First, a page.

The hacker collective “Anonymous,” famous for engaging in hacktivism campaigns since the early 2000s, has pledged to digitally fight against Russia as it invades Ukraine. The group has been active in its cyber war in the early days, leaking Russian Ministry of Defense documents and cutting into Russian television feeds among other actions.
The move continues a sharp focus on activism for the group, which has ranged across a broad variety of targets (from NASA and the Canadian government to ISIS and the Ku Klux Klan). After a period of dormancy that lasted several years, the group re-emerged in 2020 with a long string of campaigns that appear to strongly favor Democrat domestic political interests and general United States foreign policy positions. The group’s alignments raise the question of its actions being viewed as a US-supported attack on Russia, possibly escalating the situation and leading to retaliation as the hacker collective threatens to take the country’s industrial control systems “hostage.”
Hacker collective looks to stymie Russian advance with doxxing, information warfare
Non-technical media reporting on Anonymous often confuses the hacker collective with a discrete group operating in a formal hierarchy. A more accurate description is a general banner under which individual actors can choose to organize for any specific or limited purpose.
The confusion is understandable given the recent change in direction the group has experienced, particularly the way it has crystallized around the “youranoncentral” and “youranonnews” Twitter accounts (at least in terms of public and media perception of the group). Both accounts were founded in early 2011 and were relatively low profile for most of their existence, but experienced a sudden surge of millions of followers in 2020 and have essentially become the public relations face of the movement.
The idea of a public media presence of this nature would likely have been confusing and ridiculous to the original participants organizing on 4Chan in the early-mid 00s, who mostly focused on “raids” of gaming and media sites “for the lulz” with little to nothing of an activism component. The activist turn began roughly around 2010, gradually building to the point that the group (at least as reflected by the two most popular Twitter accounts) appears to be something of an unofficial private security or mercenary company that usually finds itself in alignment with Western intelligence agencies.
This present incarnation of the hacker collective opened up its cyber war against Russia by temporarily taking down a number of government websites, including those of the Kremlin and the Defense Ministry, as well as that of media company Russia Today (RT). A “soft power” news network broadcast widely around the world (and long considered a propaganda outlet for the Putin administration), RT has also since been banned by the European Union and voluntarily dropped by some US service providers such as DirecTV. The sites were taken down with distributed denial of service (DDoS) attacks, and have reportedly been going up and down for several days.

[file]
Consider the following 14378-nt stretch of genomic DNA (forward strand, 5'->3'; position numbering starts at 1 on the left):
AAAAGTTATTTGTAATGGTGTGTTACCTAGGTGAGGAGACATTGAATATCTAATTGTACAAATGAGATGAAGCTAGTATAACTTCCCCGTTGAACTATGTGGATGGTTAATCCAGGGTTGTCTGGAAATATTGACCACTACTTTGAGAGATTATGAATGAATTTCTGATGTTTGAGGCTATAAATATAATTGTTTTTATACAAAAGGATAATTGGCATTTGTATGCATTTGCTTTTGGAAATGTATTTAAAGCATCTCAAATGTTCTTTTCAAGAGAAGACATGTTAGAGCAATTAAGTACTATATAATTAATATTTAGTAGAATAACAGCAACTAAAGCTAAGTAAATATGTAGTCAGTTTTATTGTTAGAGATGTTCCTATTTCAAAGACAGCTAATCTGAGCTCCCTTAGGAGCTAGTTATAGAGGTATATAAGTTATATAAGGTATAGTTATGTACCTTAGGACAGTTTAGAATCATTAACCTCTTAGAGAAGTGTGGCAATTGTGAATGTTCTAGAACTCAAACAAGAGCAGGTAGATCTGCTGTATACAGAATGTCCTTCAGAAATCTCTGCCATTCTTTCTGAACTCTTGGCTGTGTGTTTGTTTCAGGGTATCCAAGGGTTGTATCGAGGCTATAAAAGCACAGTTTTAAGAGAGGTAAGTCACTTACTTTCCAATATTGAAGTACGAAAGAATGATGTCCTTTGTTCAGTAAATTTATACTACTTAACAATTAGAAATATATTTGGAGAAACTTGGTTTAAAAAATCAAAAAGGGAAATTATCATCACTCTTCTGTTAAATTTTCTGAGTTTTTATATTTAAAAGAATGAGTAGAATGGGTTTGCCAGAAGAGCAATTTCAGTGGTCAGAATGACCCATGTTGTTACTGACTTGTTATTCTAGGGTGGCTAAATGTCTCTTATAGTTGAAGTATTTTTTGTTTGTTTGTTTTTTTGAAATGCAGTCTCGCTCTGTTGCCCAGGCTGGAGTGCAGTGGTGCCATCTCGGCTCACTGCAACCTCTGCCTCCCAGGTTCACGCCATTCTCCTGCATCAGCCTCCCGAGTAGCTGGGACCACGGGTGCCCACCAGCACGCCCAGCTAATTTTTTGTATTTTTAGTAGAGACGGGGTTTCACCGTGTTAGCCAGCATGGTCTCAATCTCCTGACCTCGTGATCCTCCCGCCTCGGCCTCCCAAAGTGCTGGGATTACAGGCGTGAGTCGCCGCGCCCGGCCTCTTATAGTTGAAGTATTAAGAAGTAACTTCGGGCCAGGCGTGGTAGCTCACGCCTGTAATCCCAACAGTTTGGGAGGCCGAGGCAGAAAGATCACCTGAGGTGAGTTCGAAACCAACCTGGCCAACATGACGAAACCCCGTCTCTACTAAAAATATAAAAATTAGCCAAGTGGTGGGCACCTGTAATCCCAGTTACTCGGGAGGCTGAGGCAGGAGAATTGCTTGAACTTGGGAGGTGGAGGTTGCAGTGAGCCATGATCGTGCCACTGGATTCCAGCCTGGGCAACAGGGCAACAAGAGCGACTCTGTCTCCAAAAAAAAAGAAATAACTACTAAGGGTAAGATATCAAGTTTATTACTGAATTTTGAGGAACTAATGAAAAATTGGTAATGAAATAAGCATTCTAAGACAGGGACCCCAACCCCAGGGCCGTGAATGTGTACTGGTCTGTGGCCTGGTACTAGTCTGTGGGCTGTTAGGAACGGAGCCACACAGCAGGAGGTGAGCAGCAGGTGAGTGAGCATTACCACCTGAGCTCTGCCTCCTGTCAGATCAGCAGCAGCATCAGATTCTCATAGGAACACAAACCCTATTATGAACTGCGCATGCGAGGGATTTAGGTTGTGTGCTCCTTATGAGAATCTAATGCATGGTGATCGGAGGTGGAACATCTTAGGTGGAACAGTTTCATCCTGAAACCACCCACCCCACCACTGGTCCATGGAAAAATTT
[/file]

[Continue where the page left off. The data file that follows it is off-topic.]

The opening salvo of the cyber war was accompanied by a message of intent posted on Twitter: “The Anonymous collective is officially in cyber war against the Russian government. #Anonymous #Ukraine.” The Kremlin denies that the hacker collective is responsible for the site outages, but did not offer an alternate explanation.
Anonymous has since ramped up its cyber war with a doxxing campaign. The group has released 200 GB of documents and emails belonging to the Russian Ministry of Defense, and an additional 200 GB of emails from Belarusian weapons manufacturer Tetraedr (which has provided logistical support to Russia during the invasion). The hacker collective has also reportedly hacked several Russian state-run TV stations and inserted alternate news coverage and annoying songs into broadcasts.
Could a private cyber war cause escalation?
One of the central factors in the global response to Russia is that country’s massive nuclear arsenal, and a desire to avoid NATO involvement in a war that could spiral into something even more serious for the entire world. Thus far, the hacker collective’s actions are still close enough to the “cyber mischief” category that they are unlikely to prompt some sort of incendiary response.
However, it is possible that could change if Anonymous follows through on a threat to attack Russia’s industrial control systems. A claimed attack on Russia’s space agency, which a group aligned with Anonymous says disabled the country’s spy satellites, is being denied by the Kremlin. However, in its response to the story Russia said that it would take an attack on its satellites as an act of cyber war. One might assume the same for an attack on aspects of critical infrastructure, such as the power grid and water supplies.
Of course, accusations of cyber war would be difficult to justify as the hacker collective is not officially affiliated with any nation-state. However, it is hard not to notice how it has aligned specifically with US interests since 2020 (and particularly the ruling Democrat party). At minimum, Russia might use Anonymous’s public Twitter history as justification to accuse the US and EU of harboring cyber criminal elements in the same way that Russia has been known to harbor ransomware gangs.